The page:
Last autumn, five summers after the great Lost Creek wildfire that very nearly consumed the town of Crowsnest Pass, the burn area buzzed with the sound of wood stove owners harvesting winter fuel. The locals with their hefty Stihls and Husqvarnas tried politely to suppress their amusement at my little chainsaw, designed for not much more than backyard pruning. With the same grace, drivers who encountered my plucky little Neon, burdened by a backseat crammed with logs, generously extended the backroads greeting of a head nod and index finger lifted slightly from the steering wheel of their high-slung pickups.
The promise of free, carbon-neutral firewood was part of our decision to buy a 100-year-old cottage here not long after the hillsides cooled in 2003, and well before the current economic collapse changed “sustainability” from virtue to necessity. The fire had extinguished property sales for several months, and prices were especially affordable. Our $100,000 purchase had started out in 1908 as a square box framed with old-growth fir. According to the chalked inscriptions revealed during the gutting phase of our reno project, the house had been expanded in 1925 by C.H. Erickson, a Swedish carpenter whose varnished, art nouveau built-ins miraculously survived subsequent applications of paper ceiling tiles, panel board and, most puzzlingly, pseudo-hardwood plastic laminate laid atop an original and still beautifully waxed maple floor.
In Canmore and Fernie, mountain cottages such as ours were snapped up and gentrified decades ago. But, without the adjacency of a ski resort or national park, the coal bust of Crowsnest Pass did not make way for similar waves of ski bums, handyman renovators and, finally, commercial artisans of faux-cobblestone and timber-frame facades. The Pass remains an authentic and unadorned Rocky Mountain town whose honest and simple architectural charms are hidden behind layers of glass-studded stucco and vinyl clapboard.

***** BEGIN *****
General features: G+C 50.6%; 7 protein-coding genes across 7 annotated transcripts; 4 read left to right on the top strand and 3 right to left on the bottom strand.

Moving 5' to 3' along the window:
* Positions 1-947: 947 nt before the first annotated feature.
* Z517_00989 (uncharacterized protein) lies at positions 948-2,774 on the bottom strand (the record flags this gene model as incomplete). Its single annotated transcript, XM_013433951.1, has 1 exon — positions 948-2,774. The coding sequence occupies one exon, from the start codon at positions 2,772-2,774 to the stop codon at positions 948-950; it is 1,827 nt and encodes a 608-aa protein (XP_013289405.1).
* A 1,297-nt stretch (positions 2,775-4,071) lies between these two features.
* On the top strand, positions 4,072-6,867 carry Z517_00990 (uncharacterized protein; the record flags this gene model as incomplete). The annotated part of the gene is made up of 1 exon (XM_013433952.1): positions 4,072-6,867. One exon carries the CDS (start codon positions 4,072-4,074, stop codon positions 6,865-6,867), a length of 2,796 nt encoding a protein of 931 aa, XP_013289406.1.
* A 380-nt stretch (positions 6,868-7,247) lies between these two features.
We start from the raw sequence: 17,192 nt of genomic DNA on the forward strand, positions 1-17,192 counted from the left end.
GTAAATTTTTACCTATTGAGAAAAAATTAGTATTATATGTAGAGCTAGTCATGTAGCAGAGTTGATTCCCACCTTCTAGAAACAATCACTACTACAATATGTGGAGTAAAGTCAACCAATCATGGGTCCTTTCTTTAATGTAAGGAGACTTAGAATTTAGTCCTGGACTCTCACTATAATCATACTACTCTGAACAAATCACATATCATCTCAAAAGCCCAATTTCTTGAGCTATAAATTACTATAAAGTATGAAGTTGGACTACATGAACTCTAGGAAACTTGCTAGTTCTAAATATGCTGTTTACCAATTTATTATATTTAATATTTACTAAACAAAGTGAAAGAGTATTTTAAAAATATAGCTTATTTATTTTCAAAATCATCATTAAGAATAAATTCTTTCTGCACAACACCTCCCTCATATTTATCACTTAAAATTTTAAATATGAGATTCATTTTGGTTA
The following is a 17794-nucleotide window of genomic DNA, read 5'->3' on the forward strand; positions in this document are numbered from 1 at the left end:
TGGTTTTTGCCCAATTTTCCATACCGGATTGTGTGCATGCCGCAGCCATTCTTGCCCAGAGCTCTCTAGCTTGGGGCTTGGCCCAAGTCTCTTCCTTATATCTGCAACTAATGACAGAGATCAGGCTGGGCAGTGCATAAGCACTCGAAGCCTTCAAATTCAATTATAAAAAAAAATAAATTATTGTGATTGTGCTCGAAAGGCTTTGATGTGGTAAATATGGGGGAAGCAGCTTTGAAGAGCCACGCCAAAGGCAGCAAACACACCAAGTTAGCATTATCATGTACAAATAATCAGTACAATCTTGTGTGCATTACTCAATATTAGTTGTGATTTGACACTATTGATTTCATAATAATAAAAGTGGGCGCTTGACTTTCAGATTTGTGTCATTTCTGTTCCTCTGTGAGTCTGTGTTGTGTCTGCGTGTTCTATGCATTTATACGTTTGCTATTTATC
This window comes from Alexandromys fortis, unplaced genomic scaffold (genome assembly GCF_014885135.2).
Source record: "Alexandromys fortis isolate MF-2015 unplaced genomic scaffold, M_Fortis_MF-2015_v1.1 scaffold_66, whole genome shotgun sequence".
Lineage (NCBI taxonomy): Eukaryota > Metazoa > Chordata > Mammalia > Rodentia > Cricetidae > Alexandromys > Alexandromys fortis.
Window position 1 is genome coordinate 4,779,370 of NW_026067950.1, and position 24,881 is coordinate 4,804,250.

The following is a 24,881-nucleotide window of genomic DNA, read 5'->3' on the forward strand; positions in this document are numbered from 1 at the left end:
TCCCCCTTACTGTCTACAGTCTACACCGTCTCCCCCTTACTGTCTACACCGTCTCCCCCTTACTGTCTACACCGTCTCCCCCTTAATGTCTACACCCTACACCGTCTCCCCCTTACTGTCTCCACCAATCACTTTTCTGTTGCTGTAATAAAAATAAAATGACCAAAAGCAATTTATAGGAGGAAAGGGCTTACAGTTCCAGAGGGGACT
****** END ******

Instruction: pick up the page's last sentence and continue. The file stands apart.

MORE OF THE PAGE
Change comes slowly in The Pass. It may stay that way. Last fall’s gathering of firewood coincided with the shocking collapse of a decades-long speculative boom that had enabled the conversion of other old coal towns into mountain resorts. The return of economic hard times made me keenly aware that each scorched tree trunk was a gift of nature, unavailable to people dependent on the brittle linkages of urban employment, commercial energy and suddenly clueless governments. The Pass, with its modest housing and retail sector geared to the needs of working-class families, seemed like a good place in which to lie low and wait out the storm.
“The Pass has been here before, and it’s better prepared to ride out this recession than places that overindulged in the good times,” says Gary Carpenter, who with his spouse, Erica, crafts pure wood doors, windows and kitchen cabinetry in a workshop fitted with ponderous mechanical saws, planers and sanders rescued from a wave of digitization that has transformed the rest of the woodworking industry.
“There’s no opportunity to excel or demonstrate your superiority. The Pass is out of the rat race.”
Swish the Pass is not. Organics are scarce on supermarket shelves. Derelict vehicles easily outnumber copper fire cauldrons as backyard ornaments. An otherwise respectable surgeon, Mayor John Irwin himself has 16 vehicles in various stages of decay cramming his property. Economic disadvantage is not the explanation for the profound cultural distance between Canmore and The Pass. Average household income was a respectable $45,000 in 2001. More than 600 residents are employed by the coal mines on BC’s side of the Divide, and a job driving $3-million coal haulers pays very well indeed. But little of that income goes into climate-controlled wine cabinets or rimless kitchen sinks. Pride of ownership is more often invested in heavy-duty trucks rigged up to ferry snowmobiles and quads into the backcountry.